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Part One of a Three-Part Series




MYRTLE MCADONALD, B.Sc., U of Alberta, M.Sc.A., McGill University and Author—VOICE FILE PHOTO




n my long life working in 6 provinces from coast to coast in Canada and in 4 countries overseas, I have gained first hand knowledge of the various ways churches function.  I always found a church where I felt welcome and nurtured. There were some people who were friendly. They usually had lived in other places, so understood the difficulties newcomers have finding compatible friends.  Those who have attended the same schools and cultural centres their whole life, lack this experience and being busy, give little time to newcomers.   

My first hand experiences are of many denominations. I grew up in a multicultural community where my parents had many friends. Our Moravian Brethren church was 50 miles away so most Sundays we worshiped in other denominations, getting to know and like them. Friday afternoons for years an Anglican clergy taught Bible heroes in my one room school. When I was in grade eight a Salvation Army Officer did.  

When I was in high school I taught Sunday School in that small school.  The leader was a school teacher but could not have a job because she was married.  She was Anglican.  Sunday School and youth teachers/leaders need knowledge and love of the Bible.  I learned a lot by using the excellent Scripture Union quarterly teacher guide.  Friday evenings I was active in the church youth group where we were divided into two groups which led the Bible study, fun and games alternate weeks, assisted by a deacon who stayed in the background. That was great training.  I was also in C.G.I.T. (Canadian Girls in Training) a group for girls from all churches.  One girl was Jewish.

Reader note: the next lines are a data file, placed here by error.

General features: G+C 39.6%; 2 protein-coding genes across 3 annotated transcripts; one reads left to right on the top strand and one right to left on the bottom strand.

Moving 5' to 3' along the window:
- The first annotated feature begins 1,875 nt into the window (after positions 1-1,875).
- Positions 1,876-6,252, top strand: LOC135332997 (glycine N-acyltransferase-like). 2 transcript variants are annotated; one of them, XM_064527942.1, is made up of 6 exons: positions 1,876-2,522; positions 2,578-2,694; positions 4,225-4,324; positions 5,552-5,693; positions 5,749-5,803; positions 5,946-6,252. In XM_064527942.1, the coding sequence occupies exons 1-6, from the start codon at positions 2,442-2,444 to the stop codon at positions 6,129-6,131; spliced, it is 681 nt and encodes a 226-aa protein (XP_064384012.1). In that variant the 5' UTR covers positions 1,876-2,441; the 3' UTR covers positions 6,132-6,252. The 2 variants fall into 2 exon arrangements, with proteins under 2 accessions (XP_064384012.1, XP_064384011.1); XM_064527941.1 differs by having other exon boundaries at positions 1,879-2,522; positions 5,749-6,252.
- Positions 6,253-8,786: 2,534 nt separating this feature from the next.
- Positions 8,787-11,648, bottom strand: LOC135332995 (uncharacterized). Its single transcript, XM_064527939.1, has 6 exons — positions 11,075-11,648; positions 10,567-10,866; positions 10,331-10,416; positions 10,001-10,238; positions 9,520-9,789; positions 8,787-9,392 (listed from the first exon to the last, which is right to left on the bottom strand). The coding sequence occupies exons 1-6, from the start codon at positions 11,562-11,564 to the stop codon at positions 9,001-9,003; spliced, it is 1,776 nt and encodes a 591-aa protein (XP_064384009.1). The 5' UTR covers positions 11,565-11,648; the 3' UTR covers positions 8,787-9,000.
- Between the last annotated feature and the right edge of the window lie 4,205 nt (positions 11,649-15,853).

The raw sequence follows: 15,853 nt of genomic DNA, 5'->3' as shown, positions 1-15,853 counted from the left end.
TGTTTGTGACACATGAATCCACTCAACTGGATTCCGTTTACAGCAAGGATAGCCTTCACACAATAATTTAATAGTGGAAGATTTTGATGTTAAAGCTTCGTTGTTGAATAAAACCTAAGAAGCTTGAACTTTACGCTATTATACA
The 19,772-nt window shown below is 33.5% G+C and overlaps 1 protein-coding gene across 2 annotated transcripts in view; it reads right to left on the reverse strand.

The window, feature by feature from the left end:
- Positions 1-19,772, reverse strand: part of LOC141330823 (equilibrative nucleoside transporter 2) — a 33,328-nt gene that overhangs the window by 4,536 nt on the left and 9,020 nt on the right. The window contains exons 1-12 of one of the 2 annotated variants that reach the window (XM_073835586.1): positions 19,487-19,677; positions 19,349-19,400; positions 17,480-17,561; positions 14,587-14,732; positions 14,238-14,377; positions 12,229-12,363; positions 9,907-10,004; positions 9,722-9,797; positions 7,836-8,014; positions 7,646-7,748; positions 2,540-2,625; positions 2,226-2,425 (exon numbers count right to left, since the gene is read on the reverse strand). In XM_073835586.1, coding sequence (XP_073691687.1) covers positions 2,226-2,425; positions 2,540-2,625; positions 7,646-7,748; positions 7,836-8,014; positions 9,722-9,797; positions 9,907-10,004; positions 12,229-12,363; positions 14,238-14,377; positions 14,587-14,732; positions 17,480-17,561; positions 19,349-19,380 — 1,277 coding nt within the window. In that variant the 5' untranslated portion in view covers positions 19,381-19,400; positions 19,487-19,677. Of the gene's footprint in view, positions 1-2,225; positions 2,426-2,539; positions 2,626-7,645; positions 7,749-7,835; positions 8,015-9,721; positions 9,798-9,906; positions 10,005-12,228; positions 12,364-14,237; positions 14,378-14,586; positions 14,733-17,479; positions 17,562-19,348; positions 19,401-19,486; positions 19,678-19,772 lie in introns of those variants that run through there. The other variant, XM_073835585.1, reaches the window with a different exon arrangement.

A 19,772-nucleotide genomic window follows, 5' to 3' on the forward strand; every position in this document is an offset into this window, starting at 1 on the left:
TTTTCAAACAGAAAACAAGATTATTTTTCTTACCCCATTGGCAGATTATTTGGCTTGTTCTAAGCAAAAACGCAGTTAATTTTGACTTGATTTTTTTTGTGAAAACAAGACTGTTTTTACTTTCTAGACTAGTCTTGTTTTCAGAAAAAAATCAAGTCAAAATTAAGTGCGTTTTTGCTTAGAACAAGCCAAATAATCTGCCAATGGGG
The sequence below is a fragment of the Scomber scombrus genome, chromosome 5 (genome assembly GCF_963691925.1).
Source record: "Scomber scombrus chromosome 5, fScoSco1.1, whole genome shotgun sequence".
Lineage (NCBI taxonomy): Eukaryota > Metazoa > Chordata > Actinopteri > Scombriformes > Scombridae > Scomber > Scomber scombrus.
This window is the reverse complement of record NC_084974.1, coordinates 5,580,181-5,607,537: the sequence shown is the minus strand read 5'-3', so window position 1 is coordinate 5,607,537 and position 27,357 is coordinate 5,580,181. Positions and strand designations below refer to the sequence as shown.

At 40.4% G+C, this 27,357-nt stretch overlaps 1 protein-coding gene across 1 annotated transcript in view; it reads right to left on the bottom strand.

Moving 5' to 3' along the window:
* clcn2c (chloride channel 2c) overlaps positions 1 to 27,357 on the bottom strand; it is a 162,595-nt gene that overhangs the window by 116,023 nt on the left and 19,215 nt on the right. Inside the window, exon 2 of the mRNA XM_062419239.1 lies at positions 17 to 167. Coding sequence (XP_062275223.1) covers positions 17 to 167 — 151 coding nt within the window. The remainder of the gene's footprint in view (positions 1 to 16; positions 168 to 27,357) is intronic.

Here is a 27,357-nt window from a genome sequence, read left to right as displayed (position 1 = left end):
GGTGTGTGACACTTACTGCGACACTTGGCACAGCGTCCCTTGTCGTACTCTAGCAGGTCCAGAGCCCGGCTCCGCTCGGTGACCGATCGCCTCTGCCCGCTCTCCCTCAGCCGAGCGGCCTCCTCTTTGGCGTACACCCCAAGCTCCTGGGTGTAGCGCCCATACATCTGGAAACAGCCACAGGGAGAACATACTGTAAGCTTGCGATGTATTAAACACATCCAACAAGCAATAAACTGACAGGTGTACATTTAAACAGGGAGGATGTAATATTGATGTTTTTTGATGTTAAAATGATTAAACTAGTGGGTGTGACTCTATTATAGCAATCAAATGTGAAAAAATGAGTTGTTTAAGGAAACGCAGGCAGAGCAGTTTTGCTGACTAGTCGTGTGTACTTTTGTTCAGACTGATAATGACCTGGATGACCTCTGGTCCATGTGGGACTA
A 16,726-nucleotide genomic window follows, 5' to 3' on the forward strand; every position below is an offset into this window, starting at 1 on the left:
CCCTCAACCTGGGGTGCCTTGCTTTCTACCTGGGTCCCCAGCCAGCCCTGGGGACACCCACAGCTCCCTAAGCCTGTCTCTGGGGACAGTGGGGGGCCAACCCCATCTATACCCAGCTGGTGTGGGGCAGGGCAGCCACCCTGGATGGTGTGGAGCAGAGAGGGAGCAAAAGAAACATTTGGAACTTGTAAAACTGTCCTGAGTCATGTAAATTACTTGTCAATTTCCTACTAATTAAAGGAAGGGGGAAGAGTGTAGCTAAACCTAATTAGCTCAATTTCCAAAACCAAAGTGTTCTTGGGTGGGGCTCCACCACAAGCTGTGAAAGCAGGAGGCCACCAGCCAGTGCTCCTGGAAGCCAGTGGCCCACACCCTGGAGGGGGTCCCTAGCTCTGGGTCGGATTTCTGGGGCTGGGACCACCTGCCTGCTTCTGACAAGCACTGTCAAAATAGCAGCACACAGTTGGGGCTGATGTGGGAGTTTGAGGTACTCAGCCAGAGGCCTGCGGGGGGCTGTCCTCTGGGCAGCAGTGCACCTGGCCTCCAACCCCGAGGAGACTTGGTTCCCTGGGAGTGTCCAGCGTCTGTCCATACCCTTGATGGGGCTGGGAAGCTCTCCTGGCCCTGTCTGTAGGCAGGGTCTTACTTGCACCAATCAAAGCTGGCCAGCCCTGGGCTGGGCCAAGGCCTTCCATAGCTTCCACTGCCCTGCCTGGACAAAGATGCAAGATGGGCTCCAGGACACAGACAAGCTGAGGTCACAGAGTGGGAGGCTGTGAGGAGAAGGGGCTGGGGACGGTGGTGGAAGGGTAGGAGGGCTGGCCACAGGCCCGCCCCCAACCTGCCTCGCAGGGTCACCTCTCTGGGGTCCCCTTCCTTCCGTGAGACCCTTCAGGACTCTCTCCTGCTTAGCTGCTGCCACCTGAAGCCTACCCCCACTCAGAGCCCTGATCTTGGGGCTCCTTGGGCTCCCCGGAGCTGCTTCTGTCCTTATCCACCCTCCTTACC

In Edmonton for five years I was in the InterVarsity Christian Fellowship.  I got to know several denominations. After marrying my medical officer husband I followed him in his postings.  In Montreal a nurse friend introduced me to her family and friends.  Her church decided to sponsor us when we were accepted as medical missionaries in India 1946-53. 

In India each denomination had agreed on responsibility in a large geographic area not overlapped by other denominations.  We met for a variety of conferences annually. My husband and I even wrote a grammar of the Oriya language, assisted by Danish Lutherans and indigenous people. 

Back in Canada 1953-57 in Edmonton and Toronto we were in a variety of churches.  I remember in choir practice there was lots of chatter about Christmas events they were participating in and inviting one another to, but I was left out.  I went to the pastor who was Irish, and asked about this and said I did not know whom to invite to our home for Christmas. He said he and his wife had no invitations or plans, so they came to our home.  My daughter was in grade 7 and often shared family fun with a Finnish girl.

Part Two: 1958-1975



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